Craftsmanship of W. B. Yeats Poetry

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      W. B. Yeats is one of the greatest poets of the English language. He had in common with most of the other poets regarding the two main methods of writing poetry: one spontaneous and the other a laborious process involving much alternation and substitution. However, it was only in the early phase of his poetic career that he relied entirely on inspiration giving himself up to “the chief temptation of the artist: creation without toil.” In the later phase, he became a conscious artist who took great pains to polish and re-polish his verse. He was very pain-staking artist and tried to say what he had to say in the best possible words. The following lines taken from Adam's Curse throw a valuable sidelight on his artistic methods:

I said, “A line' will take us hours maybe;
Yet if it does not seem a moment’s thought
Our stitching and unstitching have been naught.”

His Ability to Grow and Learn

      One of the most admirable things about Yeats, the artist, was that he continued to grow and mature as a craftsman throughout his long poetic career. His early poetry has a dreamy luxuriant style full of sleepy languorous rhythms. The tone is mostly wistful and nostalgic in these poems. There is an abundance of ornate word pictures as in Spenser.

Dissatisfaction with His Early Poetry

      It is a great tribute to Yeats craftsman that he soon grew dissatisfied with verse of this sort and tried to bring his versification nearer to the day to day speech. Along with this he tried to give a new directness and precision to his poetic language. He did away with archaisms and poeticism. His imagery also became more definite and accurate and acquired a new pithy quality. Verbiage and superfluity start giving way to vigor and intensity. His diction now became epigrammatic and terse and his poetry grew in density.

      Simultaneously. Yeats tried to develop what may be called “passionate syntax” and he came to have remarkable skill in modulating his rhythm so as to be in tune with the spirit of the poem. This skill is greatly evident in poems like The Second Coming, Sailing to Byzantium, The Tower, Easter 1916 and Among School Children and even in one of his earliest poems When You are Old.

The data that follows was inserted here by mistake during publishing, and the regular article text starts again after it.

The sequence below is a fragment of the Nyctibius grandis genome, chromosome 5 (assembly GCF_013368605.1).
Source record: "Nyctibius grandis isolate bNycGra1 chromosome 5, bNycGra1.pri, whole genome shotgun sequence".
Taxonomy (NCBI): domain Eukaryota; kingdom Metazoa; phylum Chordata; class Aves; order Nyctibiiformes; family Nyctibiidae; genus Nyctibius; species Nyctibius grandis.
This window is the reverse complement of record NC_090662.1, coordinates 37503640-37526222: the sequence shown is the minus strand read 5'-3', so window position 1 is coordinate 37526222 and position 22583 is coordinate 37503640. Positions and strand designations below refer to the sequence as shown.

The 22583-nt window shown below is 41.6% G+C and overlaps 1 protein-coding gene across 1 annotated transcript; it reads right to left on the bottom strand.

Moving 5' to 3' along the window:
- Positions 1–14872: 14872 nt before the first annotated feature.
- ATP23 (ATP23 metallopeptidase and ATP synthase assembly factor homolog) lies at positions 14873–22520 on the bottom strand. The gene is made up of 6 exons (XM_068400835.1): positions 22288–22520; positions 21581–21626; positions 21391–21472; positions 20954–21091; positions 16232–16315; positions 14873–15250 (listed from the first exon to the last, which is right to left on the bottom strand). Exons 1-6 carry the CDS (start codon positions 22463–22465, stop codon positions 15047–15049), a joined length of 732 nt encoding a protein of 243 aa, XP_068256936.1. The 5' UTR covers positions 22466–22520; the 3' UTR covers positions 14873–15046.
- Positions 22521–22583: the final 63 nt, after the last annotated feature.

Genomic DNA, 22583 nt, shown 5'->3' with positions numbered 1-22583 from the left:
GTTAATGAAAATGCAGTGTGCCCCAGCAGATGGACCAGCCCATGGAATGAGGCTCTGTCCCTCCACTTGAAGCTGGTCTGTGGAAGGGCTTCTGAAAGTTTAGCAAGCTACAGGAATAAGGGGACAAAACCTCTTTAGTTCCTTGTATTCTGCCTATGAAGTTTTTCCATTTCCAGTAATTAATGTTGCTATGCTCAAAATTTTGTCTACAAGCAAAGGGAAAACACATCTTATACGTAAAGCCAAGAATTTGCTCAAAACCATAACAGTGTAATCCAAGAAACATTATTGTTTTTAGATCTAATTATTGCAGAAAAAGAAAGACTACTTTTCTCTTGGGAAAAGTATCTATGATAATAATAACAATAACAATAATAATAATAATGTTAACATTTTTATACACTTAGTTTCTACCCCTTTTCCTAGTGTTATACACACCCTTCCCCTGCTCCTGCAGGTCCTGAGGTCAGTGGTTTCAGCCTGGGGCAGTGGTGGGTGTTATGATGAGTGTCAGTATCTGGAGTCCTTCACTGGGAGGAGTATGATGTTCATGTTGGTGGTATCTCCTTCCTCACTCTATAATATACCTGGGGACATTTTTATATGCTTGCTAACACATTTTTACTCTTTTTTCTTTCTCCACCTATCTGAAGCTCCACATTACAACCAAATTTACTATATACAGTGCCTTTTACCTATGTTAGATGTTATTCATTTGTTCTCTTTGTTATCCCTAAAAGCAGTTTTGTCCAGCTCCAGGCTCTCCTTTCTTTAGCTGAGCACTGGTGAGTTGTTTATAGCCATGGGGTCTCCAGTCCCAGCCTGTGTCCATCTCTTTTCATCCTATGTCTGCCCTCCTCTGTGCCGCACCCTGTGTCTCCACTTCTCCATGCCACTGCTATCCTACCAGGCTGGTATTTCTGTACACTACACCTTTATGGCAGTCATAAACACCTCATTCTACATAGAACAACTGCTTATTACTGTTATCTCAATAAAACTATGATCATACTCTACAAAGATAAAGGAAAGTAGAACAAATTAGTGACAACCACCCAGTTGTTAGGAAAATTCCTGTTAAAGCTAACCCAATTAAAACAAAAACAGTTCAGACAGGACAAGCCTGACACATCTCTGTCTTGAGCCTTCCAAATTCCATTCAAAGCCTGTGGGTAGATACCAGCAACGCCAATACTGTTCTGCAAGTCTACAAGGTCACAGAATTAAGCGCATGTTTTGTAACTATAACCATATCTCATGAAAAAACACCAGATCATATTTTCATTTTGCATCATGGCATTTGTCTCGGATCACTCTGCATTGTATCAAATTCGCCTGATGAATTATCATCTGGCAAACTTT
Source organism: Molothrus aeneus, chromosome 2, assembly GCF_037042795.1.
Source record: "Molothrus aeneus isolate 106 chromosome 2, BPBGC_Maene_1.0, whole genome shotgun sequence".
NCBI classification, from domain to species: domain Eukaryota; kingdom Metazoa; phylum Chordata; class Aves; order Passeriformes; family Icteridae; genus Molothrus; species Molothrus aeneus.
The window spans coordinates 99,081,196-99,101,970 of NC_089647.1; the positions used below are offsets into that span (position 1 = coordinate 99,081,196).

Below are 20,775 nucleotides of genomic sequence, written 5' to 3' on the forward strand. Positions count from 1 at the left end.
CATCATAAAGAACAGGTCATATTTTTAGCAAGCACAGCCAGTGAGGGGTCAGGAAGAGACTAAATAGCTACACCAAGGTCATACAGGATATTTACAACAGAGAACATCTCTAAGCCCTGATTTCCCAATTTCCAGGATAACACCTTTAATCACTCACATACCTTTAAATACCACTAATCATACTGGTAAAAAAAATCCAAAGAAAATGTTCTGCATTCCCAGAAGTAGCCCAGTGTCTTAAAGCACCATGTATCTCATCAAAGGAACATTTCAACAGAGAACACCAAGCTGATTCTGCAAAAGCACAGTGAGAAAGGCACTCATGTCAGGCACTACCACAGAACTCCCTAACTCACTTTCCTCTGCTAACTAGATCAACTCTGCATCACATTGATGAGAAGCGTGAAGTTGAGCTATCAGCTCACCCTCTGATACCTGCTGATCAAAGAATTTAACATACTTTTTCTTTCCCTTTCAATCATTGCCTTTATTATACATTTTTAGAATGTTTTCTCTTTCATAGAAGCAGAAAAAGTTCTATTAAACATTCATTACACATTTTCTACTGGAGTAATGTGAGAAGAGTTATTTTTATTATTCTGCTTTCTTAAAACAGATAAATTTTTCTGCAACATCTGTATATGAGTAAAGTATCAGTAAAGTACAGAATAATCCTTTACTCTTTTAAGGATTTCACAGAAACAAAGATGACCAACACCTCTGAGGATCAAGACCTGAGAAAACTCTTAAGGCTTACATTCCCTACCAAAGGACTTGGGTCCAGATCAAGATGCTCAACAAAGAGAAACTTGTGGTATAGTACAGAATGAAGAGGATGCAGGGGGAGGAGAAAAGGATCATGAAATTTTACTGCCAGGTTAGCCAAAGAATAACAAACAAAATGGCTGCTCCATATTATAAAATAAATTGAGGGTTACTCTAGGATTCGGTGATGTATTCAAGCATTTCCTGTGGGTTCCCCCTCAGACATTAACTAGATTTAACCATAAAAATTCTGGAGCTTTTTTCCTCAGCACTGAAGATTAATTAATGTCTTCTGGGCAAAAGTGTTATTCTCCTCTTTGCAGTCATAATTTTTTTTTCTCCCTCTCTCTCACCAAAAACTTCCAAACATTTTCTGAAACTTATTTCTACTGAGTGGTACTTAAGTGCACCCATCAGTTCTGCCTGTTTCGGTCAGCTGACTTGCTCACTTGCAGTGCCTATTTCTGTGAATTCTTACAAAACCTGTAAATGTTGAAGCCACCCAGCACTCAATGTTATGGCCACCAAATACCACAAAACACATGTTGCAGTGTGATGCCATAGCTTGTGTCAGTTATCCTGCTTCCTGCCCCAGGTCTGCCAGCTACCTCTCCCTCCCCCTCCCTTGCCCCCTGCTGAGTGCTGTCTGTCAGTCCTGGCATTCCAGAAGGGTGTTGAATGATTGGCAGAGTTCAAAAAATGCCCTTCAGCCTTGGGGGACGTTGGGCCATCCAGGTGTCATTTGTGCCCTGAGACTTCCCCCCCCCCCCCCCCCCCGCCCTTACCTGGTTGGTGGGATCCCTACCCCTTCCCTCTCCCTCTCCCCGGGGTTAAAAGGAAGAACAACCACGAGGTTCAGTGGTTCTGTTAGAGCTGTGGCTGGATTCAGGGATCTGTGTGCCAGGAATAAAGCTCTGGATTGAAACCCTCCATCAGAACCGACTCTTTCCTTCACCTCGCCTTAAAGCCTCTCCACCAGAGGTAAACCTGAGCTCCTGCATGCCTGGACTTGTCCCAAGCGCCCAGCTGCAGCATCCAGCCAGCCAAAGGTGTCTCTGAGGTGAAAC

Later Style

      The confidence and assurance found in his poetic style in the later years is astounding. His language became very functional: his rhythms very definite and accurate and above all he could now do justice to demands of grandeur and sublimity with effortless ease. He was now able to use poetry for a variety of effects—whether it was exhortation or calm comment, philosophizing or passionate condemnation, lamentation or celebration, nostalgia or prophecy. This does not mean that Yeats’s command over verification and meter was in any way less remarkable during his early poetic career. Even at that time he was able to have close correspondence between the mood of the those escapist poems and the language he chose for them. In keeping with the other-worldly atmosphere of his early poetry, his rhythms also were half entranced. In a collection like The Wind Among the Reeds, he was able to manipulate wavering and meditative rhythms to great effect.

      In his later poetry, again in keeping with his thematic content, Yeats was able to develop subtler, more varied and dramatically more adjustable cadences. His vocabulary had also become more inclusive. As a result, the metaphors were fresher and their range of reference wider. The imaginative structure of the poem and its actual manifestation came to be more firmly worked out and more spontaneous and natural in effect.

Short-comings or Faults

      As an artist Yeats continued to mature and grow right upto the end of his poetic career. His confidence and assurance grew more and more and he handled words with perfect ease like a master. However, this very self assurance accounts for his tendency to indulge in hyperboles and exaggerations. This tendency to exaggerate and use hyperboles has been considered a serious fault in his style by a number of critics. D.S. Savage criticizing this weakness in Yeats’s poetry writes: “This exaggeration and over-heightening, this indulgence in dramatics, is exemplified in the repeated use of hyperbolic phrases and of resounding words whose effect is to inflate meaning.”


      To sum up: Yeats was a conscious and gifted craftsman who has few equals in the whole range of English poetry. It is true that there are some serious faults in his poetry but they do not detract in any way from his true greatness as an artist. He wrote from inner compulsion which gave to his poetry, “its peculiar inner glow, as of inspiration, and classes it among our political monuments, if not precisely among “monuments of unaging intellect.”


Attempt an appreciation of the poetic craftsmanship of W.B. Yeats.

“All his (W.B. Yeats) creative work is marked with fine poetic touches.” Illustrate your statement from any of the poems of W.B. Yeats that you have studied.

Bring out the salient features of the style and versification of the poetry of Yeats’s middle period.

“The poetry of the middle period shows an immense advance in technique. The poet has acquired mastery over his craft.” Justify.

Write a note on the language and versification of Yeats’s later poetry.

Write an essay on Yeats’s poetic technique.

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